How Does Botulinum Work?

Mechanism of Botulinum

  • Botulinum toxin has been effectively used in {the} treatment of various spastic disorders such as cervical dystonia, strabismus, blepharospasm and facial nerve disorders. It is important to understand how this lethal toxin has been used to our benefit in providing relief to patients suffering from numerous intractable spastic disorders.

Understanding {the} Basics of Signal Transmission

  • Various electrical signals originate in {the} brain and trickle down various neuronal pathways in {the} spinal cord, through {the} spinal nerves to {the} neuromuscular junction (NMJ) and finally to {the} muscle cells which contract and cause {the} desired action. The chemical messenger that transmits these electrical signals across various nerve cells and neuromuscular junction to {the} muscles is {the} neurotransmitter, Acetylcholine (ACh). The acetylcholine binds to receptors on {the} muscle cells and causes {the} muscle to contract or shorten.
  • Botulinum toxin blocks {the} release of Acetylcholine from {the} nerve terminal at {the} neuromuscular junction thereby preventing muscle contraction. This effect of botulinum causes paralysis or reduces abnormal muscle contraction allowing {the} muscles to become less stiff.

Mechanism of Action of Botulinum Toxin

  • Botulinum Toxin acts by blocking neural transmission at four different sites in {the} body - {the} neuromuscular junction, autonomic ganglia, postganglionic parasympathetic nerve endings and postganglionic sympathetic nerve endings, all of which release {the} neurotransmitter Acetylcholine. It irreversibly blocks {the} release of acetylcholine, {the} principal neurotransmitter at {the} neuromuscular junction, without causing degeneration of {the} nerve terminals.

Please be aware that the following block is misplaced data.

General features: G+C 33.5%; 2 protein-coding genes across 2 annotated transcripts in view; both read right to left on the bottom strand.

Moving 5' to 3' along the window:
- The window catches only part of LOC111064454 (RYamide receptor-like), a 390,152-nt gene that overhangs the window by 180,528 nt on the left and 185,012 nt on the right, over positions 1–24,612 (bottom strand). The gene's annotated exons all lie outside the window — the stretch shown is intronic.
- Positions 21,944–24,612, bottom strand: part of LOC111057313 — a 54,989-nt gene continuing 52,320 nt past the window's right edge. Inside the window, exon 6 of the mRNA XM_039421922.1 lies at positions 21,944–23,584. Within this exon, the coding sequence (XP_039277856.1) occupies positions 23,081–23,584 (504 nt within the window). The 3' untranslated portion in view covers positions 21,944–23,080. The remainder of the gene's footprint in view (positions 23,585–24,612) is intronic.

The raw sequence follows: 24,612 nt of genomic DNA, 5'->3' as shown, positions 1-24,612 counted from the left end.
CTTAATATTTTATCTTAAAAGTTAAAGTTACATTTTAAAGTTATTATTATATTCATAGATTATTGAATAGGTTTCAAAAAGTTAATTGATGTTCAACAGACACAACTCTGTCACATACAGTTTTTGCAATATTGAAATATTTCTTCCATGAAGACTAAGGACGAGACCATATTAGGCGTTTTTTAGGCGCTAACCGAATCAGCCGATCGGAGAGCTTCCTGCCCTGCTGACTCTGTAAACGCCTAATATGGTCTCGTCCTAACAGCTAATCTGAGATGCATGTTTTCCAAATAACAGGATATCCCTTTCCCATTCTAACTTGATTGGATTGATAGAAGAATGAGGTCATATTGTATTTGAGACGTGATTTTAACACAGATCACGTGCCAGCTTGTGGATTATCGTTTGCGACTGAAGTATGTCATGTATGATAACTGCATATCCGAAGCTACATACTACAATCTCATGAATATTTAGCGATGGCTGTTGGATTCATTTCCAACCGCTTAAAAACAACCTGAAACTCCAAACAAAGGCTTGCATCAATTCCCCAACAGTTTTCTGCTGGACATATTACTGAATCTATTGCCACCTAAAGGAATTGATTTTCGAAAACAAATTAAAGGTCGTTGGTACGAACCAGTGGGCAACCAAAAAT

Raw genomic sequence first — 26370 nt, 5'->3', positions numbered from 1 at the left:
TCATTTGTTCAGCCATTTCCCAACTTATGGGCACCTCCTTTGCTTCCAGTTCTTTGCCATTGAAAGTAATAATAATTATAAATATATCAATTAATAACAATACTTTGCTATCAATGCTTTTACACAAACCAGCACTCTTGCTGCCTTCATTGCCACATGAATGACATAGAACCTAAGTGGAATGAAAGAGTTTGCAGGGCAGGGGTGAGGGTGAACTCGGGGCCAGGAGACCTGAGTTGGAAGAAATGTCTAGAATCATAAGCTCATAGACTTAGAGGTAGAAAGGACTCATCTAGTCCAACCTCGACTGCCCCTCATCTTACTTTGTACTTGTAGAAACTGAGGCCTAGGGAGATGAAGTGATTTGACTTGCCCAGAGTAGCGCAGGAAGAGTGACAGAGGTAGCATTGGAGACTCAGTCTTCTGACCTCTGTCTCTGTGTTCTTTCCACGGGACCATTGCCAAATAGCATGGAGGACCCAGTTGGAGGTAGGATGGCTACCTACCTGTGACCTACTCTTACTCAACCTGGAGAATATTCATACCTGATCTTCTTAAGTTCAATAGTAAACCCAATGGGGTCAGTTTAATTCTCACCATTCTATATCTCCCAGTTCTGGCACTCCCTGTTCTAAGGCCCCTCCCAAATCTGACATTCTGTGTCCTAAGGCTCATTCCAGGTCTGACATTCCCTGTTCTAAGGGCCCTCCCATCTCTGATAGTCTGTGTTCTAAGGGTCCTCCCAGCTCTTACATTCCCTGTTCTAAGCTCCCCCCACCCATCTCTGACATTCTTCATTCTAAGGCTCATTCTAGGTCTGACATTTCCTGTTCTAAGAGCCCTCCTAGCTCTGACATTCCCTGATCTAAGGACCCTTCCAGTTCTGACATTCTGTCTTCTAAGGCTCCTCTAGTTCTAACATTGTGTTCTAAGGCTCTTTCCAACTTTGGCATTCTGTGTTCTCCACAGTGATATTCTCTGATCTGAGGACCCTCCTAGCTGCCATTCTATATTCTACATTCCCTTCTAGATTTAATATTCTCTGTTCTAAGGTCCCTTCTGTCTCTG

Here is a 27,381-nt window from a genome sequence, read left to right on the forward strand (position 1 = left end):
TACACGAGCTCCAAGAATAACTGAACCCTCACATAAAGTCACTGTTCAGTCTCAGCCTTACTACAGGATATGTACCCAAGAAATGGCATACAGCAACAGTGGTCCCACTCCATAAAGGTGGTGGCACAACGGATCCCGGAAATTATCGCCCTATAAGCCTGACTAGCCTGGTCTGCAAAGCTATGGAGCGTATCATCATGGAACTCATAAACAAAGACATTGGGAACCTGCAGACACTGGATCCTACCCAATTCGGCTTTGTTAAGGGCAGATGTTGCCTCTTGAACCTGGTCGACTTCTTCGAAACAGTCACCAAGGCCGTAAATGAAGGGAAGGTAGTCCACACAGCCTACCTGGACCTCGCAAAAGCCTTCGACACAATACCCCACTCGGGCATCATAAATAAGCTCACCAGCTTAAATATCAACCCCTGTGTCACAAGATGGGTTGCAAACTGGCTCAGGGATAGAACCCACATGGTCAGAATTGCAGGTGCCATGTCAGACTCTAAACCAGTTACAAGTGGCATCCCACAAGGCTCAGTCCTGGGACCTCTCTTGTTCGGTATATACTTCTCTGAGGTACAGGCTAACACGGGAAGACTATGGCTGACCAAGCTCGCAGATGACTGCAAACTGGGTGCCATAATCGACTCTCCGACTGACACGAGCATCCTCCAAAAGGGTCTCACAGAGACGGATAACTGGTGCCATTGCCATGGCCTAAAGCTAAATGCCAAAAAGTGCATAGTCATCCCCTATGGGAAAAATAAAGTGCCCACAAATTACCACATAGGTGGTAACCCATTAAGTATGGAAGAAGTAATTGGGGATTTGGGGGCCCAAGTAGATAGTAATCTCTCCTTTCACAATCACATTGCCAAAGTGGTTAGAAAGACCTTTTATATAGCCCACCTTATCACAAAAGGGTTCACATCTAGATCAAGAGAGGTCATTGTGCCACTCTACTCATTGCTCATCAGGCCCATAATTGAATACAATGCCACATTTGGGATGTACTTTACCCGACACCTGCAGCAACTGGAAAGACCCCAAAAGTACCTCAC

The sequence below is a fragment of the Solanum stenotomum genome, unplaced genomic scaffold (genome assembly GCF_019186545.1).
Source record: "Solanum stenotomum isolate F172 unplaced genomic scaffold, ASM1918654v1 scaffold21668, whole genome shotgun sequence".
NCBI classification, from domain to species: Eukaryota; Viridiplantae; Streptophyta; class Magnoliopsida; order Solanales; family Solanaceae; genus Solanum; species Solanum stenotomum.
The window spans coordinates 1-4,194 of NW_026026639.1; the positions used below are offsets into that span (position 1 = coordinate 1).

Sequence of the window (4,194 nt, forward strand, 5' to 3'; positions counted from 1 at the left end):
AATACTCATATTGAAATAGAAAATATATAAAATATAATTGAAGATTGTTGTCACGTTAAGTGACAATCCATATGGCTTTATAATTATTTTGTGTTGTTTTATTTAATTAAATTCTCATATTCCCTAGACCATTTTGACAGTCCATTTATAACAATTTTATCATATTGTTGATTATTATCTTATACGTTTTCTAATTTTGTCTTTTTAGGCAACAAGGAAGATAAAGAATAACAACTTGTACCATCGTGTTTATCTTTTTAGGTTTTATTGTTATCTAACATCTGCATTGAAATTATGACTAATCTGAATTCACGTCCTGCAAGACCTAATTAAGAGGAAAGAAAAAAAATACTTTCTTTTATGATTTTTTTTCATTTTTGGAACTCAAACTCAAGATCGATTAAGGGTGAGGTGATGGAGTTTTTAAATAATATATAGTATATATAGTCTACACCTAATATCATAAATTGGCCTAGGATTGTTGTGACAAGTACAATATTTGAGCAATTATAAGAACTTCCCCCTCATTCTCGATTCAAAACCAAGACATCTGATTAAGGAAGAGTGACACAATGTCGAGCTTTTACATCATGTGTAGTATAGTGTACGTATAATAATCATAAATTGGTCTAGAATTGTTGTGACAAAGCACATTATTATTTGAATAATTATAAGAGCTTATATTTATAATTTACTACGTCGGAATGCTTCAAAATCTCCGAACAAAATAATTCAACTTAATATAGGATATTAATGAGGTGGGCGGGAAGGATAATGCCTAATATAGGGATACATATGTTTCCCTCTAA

• Hyperactive muscle contraction is caused by excessive release of Acetylcholine at {the} neuromuscular junction in certain disorders. Exaggerated muscle spasms are relieved by botulinum toxin providing reliable relief of symptoms. Botulinum toxin does not however provide a cure for {the} underlying disease process.
  • The botulinum-induced irreversible paralytic effect starts in 24 to 72 hours and is complete in four to seven days after injection. There is recovery of muscle function only with {the} formation of new nerve terminals and new synaptic contacts which takes about two to three months.

Neuromuscular blockage by botulinum is a three-step process. The following is a step-wise description of how botulinum toxin blocks transmission at {the} neuromuscular junction:

  • Binding of Botulinum toxin to {the} nerve terminal: Once injected, {the} toxin rapidly and firmly binds at receptor sites on cholinergic nerve terminals in a saturable fashion. The binding domain of {the} Botulinum toxin type A appears to be {the} heavy chain, which is selective for cholinergic nerve terminals.
  • Internalization of Botulinum toxin: The toxin is internalized via receptor-mediated endocytosis through {the} synaptic recycling process. The plasma membrane of {the} nerve cell invaginates around {the} toxin-receptor complex, forming a toxin-containing vesicle inside {the} nerve terminal. After internalization, {the} light chain of {the} toxin molecule, which has been demonstrated to contain {the} transmission-blocking domain is released into {the} cytoplasm of {the} nerve terminal.
  • Blocking of Acetylcholine Release into {the} NMJ: Botulinum toxin attaches to {the} Acetylcholine-containing vesicles in {the} nerve terminal cleaving SNAP-25, a cytoplasmic protein that is located on {the} cell membrane and required for release of Acetylcholine. The affected nerve terminals do not release Acetylcholine into {the} NMJ and thus prevents contraction of {the} muscle.

Why do you have to repeat Botulinum Injections?

  • Nerve Sprouting is an interesting phenomenon in which new nerve terminals sprout parallel to {the} one blocked by botulinum and establishes new neuromuscular junctions. This results in a gradual functional recovery of {the} neuromuscular junction. Newer research suggests that {the} nerve sprouts retract as {the} original nerve terminal regains its function over time. This functional recovery takes about 2 to 3 months.
  • The phenomenon of Nerve Sprouting is important because once functional recovery is complete, repeat injections should be given to maintain {the} desired clinical effect.
  • Hence, repeat injections should be given every three or four months based on individual response to therapy. It should be kept in mind that tolerance to {the} drug develops with repeated injections due to antibody formation. Therefore, it is advised that {the} lowest effective dose be given as infrequently as possible.